I nodded and jotted these things down.  "I'm taking this as your statement," I said.

"Whatever," the guy said.  He spoke to me like he hadn't talked to anyone for weeks, like I was just the person to hear him because I was there.  "Maybe John and the others would've been able to get over losing their wives, money, and jobs," he said.  "But if they had to deal with those creatures pawing at their windows and rattling their doors all night, then I don't blame them for killing themselves.  In fact, those guy probably thought they were going nuts."

"So what makes you different?"  I asked.  "Why did you shoot at these...things....on the porch instead of..."  It was hard for me to say, even then.  "Blow your head off."  I had to push away visions of John Drake sitting in a pool of blood before moving on.

"My wife Jan," Berkenkotter said.  "She couldn't lie to me like the other women did to their husbands.  I mean, she lied with her mouth, but her eyes told me all I needed to know.   She left me, but she still loved me.  I figure the government or those creatures, maybe both, had threatened her or our daughter.  Still, she couldn't tell me that she'd been with anyone else.  She just took off."

"So you decided to fight these...creatures instead of taking the easy way out?"  I could barely keep a straight face.

"Don't get me wrong.  I had the gun in my mouth.  I was ready to do it.  Those things.  They don't let you sleep, but they never bother to come in and kill you either.  I think they heard me shouting that I wasn't going to kill myself.  After that, they changed, got more aggressive, like they really wanted to bust into my house.  I decided to fight back tonight.  I caught the creatures at unawares outside, and I killed a couple of them."

"If that were the case, then there would be bodies of some kind."

"Well, that's the funny thing: A few seconds after I got done shooting them, the cop who brought me in came squealin'  around the corner with sirens blaring."

I said, "Krauss didn't say anything about monster corpses."

Berkenkotter leaned across my desk and says, "The cop got out of the car with his weapon drawn.  He pretended like he didn't see anything, but I know he saw.  He was shaking and his eyes were wide.  Then the bodies just disappeared while the cop, Krauss I guess his name was, cuffed me."

"That's convenient," I said.  "Do you know why you're wanted by the FBI and Homeland Security?"

"No, no, no," he said.  You didn't call them yet, did you?  You have to believe me."

did call them, and they're on their way."

"Shit.  I don't have much time then, and I don't think I'm gonna talk you into believing me."

I just stared at him.

"Listen, you can verify my story when I'm gone.  Go back there.  Those things bleed, and there ought'ta be stains on the concrete or the grass or something.  They fade in and out of the air around the pine tree in the back of my yard, but they must have left some kind of signs.  Look at the scratches on the doors and the boards over my windows."

I continued staring.  Berkenkotter looked me in the eyes, and there was a manic sort of peace in his expression.  "You killed me when you called the government," he said.  "You know that."

"No I didn't," I said, getting up from my desk.  I walked around the desk, grabbed his hands, and unlocked his handcuffs. 

"Huh?" he asked me.  

"There's something I haven't told anyone around here," I said.  "Get up."

The guy got up and rubbed his wrists.  He looked at me and nodded.

I said, "I remember John talking about you sometimes, before Darcy left him."

"You knew him?" Berkenkotter asked.  I'm sure he was reading my clenched jaw, tight lips, and peaked eyebrows for what they were.  Ninety percent of communication is non-verbal.  Most people can't hide what they're feeling. Neither can I.

"Yeah," I said. "I knew him well."

I grabbed Berkenkotter by the elbow and escorted him to the stairs.  "I can't help you much after you leave," I said, fishing my business card out of my shirt pocket. We avoided the cold gaze of the CCTV cameras along the way.  None of the other detectives were at the station late, but I kept my voice down anyway.  "The feds have warrants out on you, so be careful.  Most criminals hang out in obvious places and make dumb mistakes like forgetting to use their blinker or stealing a Twinkie.  Don't do that."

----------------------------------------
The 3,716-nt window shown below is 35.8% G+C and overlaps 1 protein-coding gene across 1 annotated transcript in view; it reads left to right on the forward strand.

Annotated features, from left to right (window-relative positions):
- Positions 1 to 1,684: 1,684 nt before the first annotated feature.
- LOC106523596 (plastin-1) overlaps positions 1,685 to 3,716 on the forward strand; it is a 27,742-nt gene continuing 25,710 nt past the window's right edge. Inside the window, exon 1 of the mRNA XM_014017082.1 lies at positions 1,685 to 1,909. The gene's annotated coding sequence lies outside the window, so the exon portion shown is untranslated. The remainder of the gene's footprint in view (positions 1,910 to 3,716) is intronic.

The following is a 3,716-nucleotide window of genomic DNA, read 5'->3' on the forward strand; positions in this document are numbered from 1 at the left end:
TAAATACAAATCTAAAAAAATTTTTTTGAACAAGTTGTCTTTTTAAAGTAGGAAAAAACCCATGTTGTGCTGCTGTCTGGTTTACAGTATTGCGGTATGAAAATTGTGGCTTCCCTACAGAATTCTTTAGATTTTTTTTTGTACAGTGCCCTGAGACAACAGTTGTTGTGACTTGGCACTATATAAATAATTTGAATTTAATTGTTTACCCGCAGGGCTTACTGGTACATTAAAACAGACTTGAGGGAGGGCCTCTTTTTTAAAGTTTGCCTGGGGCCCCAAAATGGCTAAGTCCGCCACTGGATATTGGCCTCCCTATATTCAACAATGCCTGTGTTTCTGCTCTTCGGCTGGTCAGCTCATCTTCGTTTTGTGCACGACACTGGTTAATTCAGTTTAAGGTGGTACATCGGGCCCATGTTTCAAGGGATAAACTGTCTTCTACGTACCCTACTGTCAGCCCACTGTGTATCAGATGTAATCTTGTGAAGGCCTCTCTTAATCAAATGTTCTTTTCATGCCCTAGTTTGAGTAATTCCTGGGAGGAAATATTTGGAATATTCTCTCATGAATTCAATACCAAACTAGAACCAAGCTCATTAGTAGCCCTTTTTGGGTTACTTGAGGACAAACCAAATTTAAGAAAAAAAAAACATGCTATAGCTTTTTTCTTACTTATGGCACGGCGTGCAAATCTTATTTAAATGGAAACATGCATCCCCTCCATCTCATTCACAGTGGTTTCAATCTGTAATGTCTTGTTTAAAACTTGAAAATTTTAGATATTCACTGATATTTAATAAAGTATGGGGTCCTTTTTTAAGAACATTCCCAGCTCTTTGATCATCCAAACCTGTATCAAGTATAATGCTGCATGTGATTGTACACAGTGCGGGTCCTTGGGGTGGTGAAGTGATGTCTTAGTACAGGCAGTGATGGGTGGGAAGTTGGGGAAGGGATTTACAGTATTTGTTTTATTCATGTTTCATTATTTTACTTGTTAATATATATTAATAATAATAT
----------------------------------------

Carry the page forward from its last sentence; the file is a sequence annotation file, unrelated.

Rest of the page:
Berkenkotter nodded.  I took out a pen and wrote down an email address on the back of my business card.  "I encrypt my messages from this email address," I said, handing him the business card.  "The password is Drake.  Remember that.  Go to and get an encrypt-able address too.  Only use public computers when you contact me.  Most libraries have PCs.  Use them, but keep a low profile while you're in government buildings of any kind.  Phones aren't safe.  Don't use them."

"I don't know much about computers," Berkenkotter said.

"You better learn," I said.  "I'm your only friend now."

"Friend?" he asked.

"John was my brother.  His parents adopted me when I was five.  I've been on the suicide cases for months now, but I never figured John would fall into that hole.  You're right about the government.  They're trying to stop me from investigating these cases.  Something messed up is going on.  I'm going to verify your story and wait for you to contact me.  Do so ASAP." I reached for the Kel Tec PF-9 pistol in my ankle holster and handed it to him butt first.

"Is this the part where you shoot me and claim that I took your gun?" He asks.

"No," I say.  "It's the part where you clock me with that gun and run out into the night with my extra ammunition."  I handed him a couple clips from my belt.

"Hit you?" he asked.  "I can't."

"Your escape becomes more plausible if I have injuries.  Do it now!"

Maybe Berkenkotter had been waiting to lay a cop out all his life.  Maybe he'd pictured those creatures.  Either way, his hand came at me in an ark I could've easily dodged.  He whacked me in the eye and I spun to the ground.  Waking up, I heard his feet padding down the stairs.  He reached the ground level and escaped into the night.

The Cop and all other materials on Tim's Blog are copyrighted by me, Tim Miller.  Please contact me via email regarding publishing or redistribution of stories or blogs. My email address is

This story can be read as a stand-alone narrative, but it's also a chapter in a blog novel.  If you'd like to read the other stories in this growing book, please click on the links below.

Chapter One: The Mechanic

Chapter Two: The Walker

Chapter Three: The Mechanic 2

Chapter Four: The Walker 2

Chapter Five: The Hunter

Chapter Seven: The Hunted

Chapter Eight: The Escapee

Chapter Nine: The Mercedes Man

Chapter Ten: The Shooter

Chapter Eleven: The Monster

Chapter Twelve: The Yehasuri

Chapter Thirteen: The General

Chapter Fourteen: The Wendigo 

Chapter Fifteen: The Librarian

Chapter Sixteen: The Suburbanites 
Chapter Seventeen: The Paralibrarian

Chapter Eighteen: The Blighted

Chapter Nineteen: The Captive